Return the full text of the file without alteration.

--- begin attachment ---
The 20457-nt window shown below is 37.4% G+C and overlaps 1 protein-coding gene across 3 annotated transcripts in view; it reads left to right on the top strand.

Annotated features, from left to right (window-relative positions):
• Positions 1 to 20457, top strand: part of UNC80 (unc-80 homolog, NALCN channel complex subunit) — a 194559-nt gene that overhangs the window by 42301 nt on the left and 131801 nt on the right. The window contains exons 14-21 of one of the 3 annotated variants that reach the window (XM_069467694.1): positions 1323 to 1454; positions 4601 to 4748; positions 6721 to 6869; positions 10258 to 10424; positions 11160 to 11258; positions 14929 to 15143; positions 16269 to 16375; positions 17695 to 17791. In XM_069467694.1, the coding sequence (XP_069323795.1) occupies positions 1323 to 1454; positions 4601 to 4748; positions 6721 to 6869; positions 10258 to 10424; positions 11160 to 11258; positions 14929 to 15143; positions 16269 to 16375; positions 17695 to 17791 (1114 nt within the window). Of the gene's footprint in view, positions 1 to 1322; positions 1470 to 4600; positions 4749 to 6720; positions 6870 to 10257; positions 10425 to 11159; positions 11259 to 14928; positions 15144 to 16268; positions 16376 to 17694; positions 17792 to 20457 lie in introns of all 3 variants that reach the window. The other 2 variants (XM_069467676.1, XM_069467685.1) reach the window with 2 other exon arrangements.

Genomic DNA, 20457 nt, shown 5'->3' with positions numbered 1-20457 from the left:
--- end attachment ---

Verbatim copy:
The 20457-nt window shown below is 37.4% G+C and overlaps 1 protein-coding gene across 3 annotated transcripts in view; it reads left to right on the top strand.

Annotated features, from left to right (window-relative positions):
• Positions 1 to 20457, top strand: part of UNC80 (unc-80 homolog, NALCN channel complex subunit) — a 194559-nt gene that overhangs the window by 42301 nt on the left and 131801 nt on the right. The window contains exons 14-21 of one of the 3 annotated variants that reach the window (XM_069467694.1): positions 1323 to 1454; positions 4601 to 4748; positions 6721 to 6869; positions 10258 to 10424; positions 11160 to 11258; positions 14929 to 15143; positions 16269 to 16375; positions 17695 to 17791. In XM_069467694.1, the coding sequence (XP_069323795.1) occupies positions 1323 to 1454; positions 4601 to 4748; positions 6721 to 6869; positions 10258 to 10424; positions 11160 to 11258; positions 14929 to 15143; positions 16269 to 16375; positions 17695 to 17791 (1114 nt within the window). Of the gene's footprint in view, positions 1 to 1322; positions 1470 to 4600; positions 4749 to 6720; positions 6870 to 10257; positions 10425 to 11159; positions 11259 to 14928; positions 15144 to 16268; positions 16376 to 17694; positions 17792 to 20457 lie in introns of all 3 variants that reach the window. The other 2 variants (XM_069467676.1, XM_069467685.1) reach the window with 2 other exon arrangements.

Genomic DNA, 20457 nt, shown 5'->3' with positions numbered 1-20457 from the left: